Does travel make you tired? 5 expert sleep tips to help improve your trip

Do you love to travel but hate how tired it makes you? If you’re fatigued when you finally get to your destination, there’s a good reason. Traveling across time zones seriously throws your circadian rhythm out of sync. Your body gets confused when you’re exposed to sunlight at times that don’t align with your internal clock, disrupting your ability to get a full night’s sleep. The result? It takes days to adjust, leaving you sluggish or groggy.

To help your body cope with travel, sleep expert to OURA, Dr. Rebecca Robbins, Ph.D., offers tips for adapting to your new schedule — so you can start enjoying your trip sooner.

1. Plan ahead

In the weeks before your trip, move your bedtime and waking times in the direction of the time at your destination by 15-minute increments every day. Once on the plane, set your smartphone or wristwatch to the time at your destination, then start eating, drinking and behaving as you would at that new schedule.

“Avoid taking red-eye flights when possible, because any sleep you may get on a plane will likely be poor quality, which may start your trip on the wrong foot,” advised Robbins. Understanding how to maximize sleep to support your health is a great first step toward improving your well-being — at home and abroad.

2. Take these steps upon arrival

When you reach your destination, get outside and walk or exercise in the fresh air and sunlight as much as possible. This will help your body make the transition to the new time. “However, if you’re feeling sluggish after you arrive, try taking a 20-minute or 90-minute nap to recover from lost sleep,” said Robbins.

3. Eat thoughtfully

Avoid heavy meals around dinnertime or close to your new bedtime at your destination. Indulging in a big late dinner can be tempting while traveling, but it’s recommended to choose a hearty breakfast and lunch, followed by a lighter and, when possible, early dinner. Eating lighter meals close to bedtime can help reduce the risk of sleep disruptions, particularly when you’re adjusting to a new time zone and in a new place with unfamiliar foods that may be difficult for you to digest.

4. Exercise outside at your new destination

Exercise is an essential way to keep your digestion and other processes in the body on track. Exercising outdoors at your new destination whenever possible is a particularly powerful tool for beating jet lag. Exercise outdoors provides access to sunlight, which is the strongest input to our circadian rhythm, and can accelerate our ability to adjust to a new time zone. In a study of airline crewmembers, those that were instructed to work out outside adjusted faster to their new destination than a control group that did not do so.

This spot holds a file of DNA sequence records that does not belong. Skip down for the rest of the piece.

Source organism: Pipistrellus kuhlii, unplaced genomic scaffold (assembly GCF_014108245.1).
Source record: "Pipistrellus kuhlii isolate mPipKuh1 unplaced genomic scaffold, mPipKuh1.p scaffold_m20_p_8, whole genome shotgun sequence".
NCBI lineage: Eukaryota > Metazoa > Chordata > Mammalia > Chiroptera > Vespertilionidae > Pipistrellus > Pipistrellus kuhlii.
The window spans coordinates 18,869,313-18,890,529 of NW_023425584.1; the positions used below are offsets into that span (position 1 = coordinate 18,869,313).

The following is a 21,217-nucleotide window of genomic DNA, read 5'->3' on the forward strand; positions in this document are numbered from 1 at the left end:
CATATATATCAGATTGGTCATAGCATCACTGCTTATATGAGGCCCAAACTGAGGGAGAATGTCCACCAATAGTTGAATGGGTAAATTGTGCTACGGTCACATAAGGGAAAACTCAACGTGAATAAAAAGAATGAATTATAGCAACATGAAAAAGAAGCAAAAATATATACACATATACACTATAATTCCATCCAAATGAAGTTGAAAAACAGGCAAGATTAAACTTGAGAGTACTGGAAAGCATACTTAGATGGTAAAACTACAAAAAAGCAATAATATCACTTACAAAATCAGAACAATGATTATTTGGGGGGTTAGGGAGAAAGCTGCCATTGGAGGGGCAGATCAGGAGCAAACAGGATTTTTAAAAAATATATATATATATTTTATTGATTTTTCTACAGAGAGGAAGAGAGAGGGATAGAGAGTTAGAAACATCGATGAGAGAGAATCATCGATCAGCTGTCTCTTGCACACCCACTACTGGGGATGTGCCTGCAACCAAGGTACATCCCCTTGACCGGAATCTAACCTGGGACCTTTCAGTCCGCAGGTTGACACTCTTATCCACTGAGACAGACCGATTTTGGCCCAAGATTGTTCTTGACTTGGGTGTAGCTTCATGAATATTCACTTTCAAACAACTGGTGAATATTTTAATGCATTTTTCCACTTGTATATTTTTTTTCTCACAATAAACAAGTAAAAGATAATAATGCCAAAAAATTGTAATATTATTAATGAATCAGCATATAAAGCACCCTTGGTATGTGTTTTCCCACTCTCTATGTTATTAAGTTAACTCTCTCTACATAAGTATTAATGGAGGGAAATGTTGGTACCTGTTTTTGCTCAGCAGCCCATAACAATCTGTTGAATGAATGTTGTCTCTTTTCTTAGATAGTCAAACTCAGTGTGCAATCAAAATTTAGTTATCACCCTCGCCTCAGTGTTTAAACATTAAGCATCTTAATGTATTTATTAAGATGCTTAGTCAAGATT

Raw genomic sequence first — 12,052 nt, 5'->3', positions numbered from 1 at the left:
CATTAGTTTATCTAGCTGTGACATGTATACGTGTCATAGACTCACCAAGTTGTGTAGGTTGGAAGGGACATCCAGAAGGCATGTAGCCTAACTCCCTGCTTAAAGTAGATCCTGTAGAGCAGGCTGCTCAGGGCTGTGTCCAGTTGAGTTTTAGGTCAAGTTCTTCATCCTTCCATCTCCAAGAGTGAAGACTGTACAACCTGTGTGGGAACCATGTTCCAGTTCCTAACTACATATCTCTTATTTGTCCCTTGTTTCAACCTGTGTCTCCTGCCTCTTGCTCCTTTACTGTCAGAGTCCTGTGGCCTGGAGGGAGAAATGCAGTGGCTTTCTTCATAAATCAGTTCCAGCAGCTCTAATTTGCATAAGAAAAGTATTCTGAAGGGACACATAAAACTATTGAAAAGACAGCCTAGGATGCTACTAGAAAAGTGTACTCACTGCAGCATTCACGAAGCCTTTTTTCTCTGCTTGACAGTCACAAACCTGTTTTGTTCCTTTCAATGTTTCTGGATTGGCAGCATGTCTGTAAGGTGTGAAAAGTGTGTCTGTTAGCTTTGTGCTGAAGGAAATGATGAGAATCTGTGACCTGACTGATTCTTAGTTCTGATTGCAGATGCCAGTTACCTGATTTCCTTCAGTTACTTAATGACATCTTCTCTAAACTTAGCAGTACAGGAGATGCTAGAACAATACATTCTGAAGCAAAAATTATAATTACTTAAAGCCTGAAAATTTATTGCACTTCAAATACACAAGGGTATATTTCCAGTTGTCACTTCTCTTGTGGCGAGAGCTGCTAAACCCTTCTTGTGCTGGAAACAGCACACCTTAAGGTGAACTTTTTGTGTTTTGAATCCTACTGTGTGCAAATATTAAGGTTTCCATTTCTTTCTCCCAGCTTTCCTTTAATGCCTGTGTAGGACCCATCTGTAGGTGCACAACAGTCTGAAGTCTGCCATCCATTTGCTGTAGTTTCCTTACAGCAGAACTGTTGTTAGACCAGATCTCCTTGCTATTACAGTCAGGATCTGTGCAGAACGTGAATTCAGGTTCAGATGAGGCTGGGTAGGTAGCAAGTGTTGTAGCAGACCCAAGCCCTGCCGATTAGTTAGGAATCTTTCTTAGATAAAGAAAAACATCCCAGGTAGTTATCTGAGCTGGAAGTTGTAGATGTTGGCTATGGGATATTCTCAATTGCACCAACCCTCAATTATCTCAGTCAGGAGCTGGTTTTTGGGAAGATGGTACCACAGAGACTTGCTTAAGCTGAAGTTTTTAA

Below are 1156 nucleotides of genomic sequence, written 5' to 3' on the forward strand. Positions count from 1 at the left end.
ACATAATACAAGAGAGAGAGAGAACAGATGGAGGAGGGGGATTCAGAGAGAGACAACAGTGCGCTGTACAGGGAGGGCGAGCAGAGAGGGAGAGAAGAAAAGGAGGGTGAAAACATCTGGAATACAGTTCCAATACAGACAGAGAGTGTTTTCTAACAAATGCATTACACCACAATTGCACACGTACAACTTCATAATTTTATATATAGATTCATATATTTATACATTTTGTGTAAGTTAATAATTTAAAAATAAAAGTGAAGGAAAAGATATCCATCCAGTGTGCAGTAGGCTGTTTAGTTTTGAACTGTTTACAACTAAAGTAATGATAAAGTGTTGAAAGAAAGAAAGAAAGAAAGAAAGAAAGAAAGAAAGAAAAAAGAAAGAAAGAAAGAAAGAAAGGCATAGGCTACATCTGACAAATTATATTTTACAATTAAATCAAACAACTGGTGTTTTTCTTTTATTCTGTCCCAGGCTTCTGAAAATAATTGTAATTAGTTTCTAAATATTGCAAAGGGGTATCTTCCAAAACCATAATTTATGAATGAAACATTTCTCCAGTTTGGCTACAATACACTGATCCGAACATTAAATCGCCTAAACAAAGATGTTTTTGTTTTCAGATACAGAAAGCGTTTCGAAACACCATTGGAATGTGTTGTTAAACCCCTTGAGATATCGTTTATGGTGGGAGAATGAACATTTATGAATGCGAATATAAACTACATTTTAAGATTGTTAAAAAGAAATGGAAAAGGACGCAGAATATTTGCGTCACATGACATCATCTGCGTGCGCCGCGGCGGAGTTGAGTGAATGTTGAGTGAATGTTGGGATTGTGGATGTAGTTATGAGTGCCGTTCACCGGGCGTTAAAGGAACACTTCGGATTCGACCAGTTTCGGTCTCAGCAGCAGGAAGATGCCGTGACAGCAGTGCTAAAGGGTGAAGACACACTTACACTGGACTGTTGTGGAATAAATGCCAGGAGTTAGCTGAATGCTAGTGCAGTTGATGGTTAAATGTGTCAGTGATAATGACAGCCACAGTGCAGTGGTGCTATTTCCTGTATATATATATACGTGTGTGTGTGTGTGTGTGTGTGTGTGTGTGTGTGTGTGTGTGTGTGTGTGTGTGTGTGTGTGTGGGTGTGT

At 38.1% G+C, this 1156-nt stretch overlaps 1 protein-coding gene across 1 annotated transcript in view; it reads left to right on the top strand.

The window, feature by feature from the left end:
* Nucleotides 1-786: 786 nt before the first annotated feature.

5. Make bedtime seem like home

To help you sleep in a new place and time zone, try to maintain your usual nighttime routine. Whatever strategies help you unwind at home — a warm shower, reading a book, meditating — will help you relax anywhere. You’re more likely to sleep well if you follow the same patterns your body expects at bedtime. It can also help to bring things from home that soothe you.

“Falling asleep is all about feeling safe, secure and at peace,” added Robbins. “Bringing things from home can help a new place feel familiar, like a cozy scarf that doubles as a blanket, or even your favorite set of pajamas, can enhance your ability to relax before bed.”

How OURA can help improve wellness

You can also use an Oura Ring to improve your rest and recovery after you’re back home. Their state-of-the-art research means you’ll have personalized health insights and daily guidance to enhance your well-being before, during and after your travels.

If you’re unsure how well you sleep, technology can help you understand your body’s rhythms. For example, the Oura Ring uses advanced, research-grade sensors to pack state-of-the-art heart rate, heart rate variability (HRV), personalized temperature, activity and sleep monitoring technology into a convenient, non-invasive ring. While many wearables started with fitness, the Oura Ring focused first on sleep — the daily habit that’s perhaps the most impactful daily practice on your overall health.

Looking for ways to help with your sleep schedule whether you’re on the ground or in the air? Wearables like the Oura Ring can help you gain insights on your sleep and overall health to make the most out of your next trip. Visit to learn more.

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